The lesson here is that almost all manufacturers, no matter where they are on the path to digital maturity, can integrate these technologies into their practices and realize efficiencies. Many technologies depend on others, however, so it sometimes becomes difficult to implement just one in isolation. For example, effective predictive maintenance needs both IIoT and cloud technology to forecast machine failure.

Another lighthouse facility, Haier air-conditioning in China, uses an interactive platform where customers can design and order custom products. A performance monitor allows the product to be closely evaluated so the company can detect problems. Customer service calls retrieve performance data from a particular unit so problems are resolved faster. Customer-centric manufacturing allowing for customization at scale is another advantage of smart manufacturing.

What’s Next?

To adapt to new realities, many manufacturers could be managing non-essential staff offline and rotating necessary workers in staggered shifts to adhere to strict CDC protocols.

Digitizing data and understanding how to integrate new technologies with existing legacy systems is the next step. Sharing data intelligence can deliver efficiencies in inventory management and make for a more resilient supply chain.

One of the biggest advantages of Industry 4.0 is that it gives manufacturers the ability to adapt to change faster. For example, Hytera easily reassigned one of its production lines to manufacture disposable face masks, a product outside of its usual wheelhouse. A system that could react to real-time data from changing markets facilitated the pivot.

Prior to COVID-19 economic challenges, Industry 4.0 was expected to create nearly $3.7 trillion in value by 2025. Manufacturers looking to keep production moving despite the pandemic might find that they can learn and implement many lessons from smart manufacturing. Weaving these technologies gradually into the fabric of processes can increase adaptability now—and build a more resilient future.

About Encompass Solutions

Encompass Solutions is a business and software consulting firm that specializes in ERP systems, EDI, and Managed Services support for Manufacturers and Distributors. Serving small and medium-sized businesses since 2001, Encompass modernizes operations and automates processes for hundreds of customers across the globe. Whether undertaking full-scale implementation, integration, and renovation of existing systems, Encompass provides a specialized approach to every client’s needs. By identifying customer requirements and addressing them with the right solutions, we ensure our clients are equipped to match the pace of Industry.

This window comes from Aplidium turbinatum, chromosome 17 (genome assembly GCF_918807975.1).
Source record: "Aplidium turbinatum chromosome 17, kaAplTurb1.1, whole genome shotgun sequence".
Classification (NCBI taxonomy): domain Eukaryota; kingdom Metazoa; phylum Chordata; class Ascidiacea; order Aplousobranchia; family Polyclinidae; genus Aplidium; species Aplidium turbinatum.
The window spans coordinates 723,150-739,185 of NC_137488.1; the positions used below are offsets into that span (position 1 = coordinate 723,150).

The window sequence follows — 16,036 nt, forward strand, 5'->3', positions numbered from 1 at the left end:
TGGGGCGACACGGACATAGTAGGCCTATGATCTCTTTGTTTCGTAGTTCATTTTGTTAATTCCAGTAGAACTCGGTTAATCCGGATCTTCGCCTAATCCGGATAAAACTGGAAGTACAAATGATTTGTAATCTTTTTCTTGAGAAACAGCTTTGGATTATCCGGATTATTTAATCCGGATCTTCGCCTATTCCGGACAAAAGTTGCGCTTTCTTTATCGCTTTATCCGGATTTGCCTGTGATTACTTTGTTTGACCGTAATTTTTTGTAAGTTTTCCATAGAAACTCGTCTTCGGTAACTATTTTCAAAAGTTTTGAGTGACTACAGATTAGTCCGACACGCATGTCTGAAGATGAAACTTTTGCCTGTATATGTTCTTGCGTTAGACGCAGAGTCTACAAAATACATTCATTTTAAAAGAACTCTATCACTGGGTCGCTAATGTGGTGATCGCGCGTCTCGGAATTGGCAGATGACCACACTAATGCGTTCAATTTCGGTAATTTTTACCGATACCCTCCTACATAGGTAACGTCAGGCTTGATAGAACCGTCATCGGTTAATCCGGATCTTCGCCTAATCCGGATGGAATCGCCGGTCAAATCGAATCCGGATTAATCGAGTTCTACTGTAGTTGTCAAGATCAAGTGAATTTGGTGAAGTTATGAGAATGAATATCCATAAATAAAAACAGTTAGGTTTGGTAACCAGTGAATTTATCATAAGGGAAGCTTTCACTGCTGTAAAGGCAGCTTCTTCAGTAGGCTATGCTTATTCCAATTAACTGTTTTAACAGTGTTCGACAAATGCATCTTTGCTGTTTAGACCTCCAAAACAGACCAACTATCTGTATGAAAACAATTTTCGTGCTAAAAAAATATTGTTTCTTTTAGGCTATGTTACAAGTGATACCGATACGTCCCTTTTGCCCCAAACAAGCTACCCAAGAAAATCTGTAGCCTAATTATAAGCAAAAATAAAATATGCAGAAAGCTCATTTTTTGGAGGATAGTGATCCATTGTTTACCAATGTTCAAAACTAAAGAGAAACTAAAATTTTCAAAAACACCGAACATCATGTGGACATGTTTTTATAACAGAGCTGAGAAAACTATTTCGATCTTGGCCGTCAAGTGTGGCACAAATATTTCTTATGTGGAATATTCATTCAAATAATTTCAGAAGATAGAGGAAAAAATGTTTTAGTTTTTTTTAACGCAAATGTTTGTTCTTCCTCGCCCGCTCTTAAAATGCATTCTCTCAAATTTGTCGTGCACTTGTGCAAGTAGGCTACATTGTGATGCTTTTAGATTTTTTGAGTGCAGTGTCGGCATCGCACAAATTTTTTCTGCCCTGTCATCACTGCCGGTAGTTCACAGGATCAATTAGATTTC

The article “Returning to Work Safely When Change is Now” By Editors By Kristi Dorn and Lauren Mauldin was published on the Epicor Shop Floor June 3, 2020. You can read the original article here.

Returning to Work Safely

Workplaces of all shapes and sizes are weighing how to re-open safely while prioritizing employee and customer health. Restarting strong includes transforming physical spaces into safer environments in the era of Covid-19. While infectious disease experts say it won’t come without risk, business leaders are implementing immediate safety protocols to protect employees. From warehouses to retail stores and office space, find out how America is returning to work now—and reimagining the workplace of the future.

Protecting Manufacturing Workers

Not only is the manufacturing industry the backbone of America’s supply chain, but it also employs 8.5 percent of the workforce as reported by the Bureau of Labor Statistics. Roughly 13 million Americans rely on a safe, functional shop floor for their livelihood, making the need for proper pandemic guidelines essential.

Ford rechoreographed their assembly line to prevent overlap and human contact.

Opening its doors on May 18, NPR reported Ford as one of the first major players to get back to running under a new normal with 71,000 workers returning to its North American operations. Some of the guidelines from their extensive “Return to Work Manufacturing Playbook” are the expected—hand washing, face masks, and social distancing we’ve all become accustomed to. But the mandates are about more than that. Ford rechoreographed their assembly line to prevent overlap and human contact. With factories 3 to 4 million square feet in size, they changed density patterns to create appropriate distance for line workers.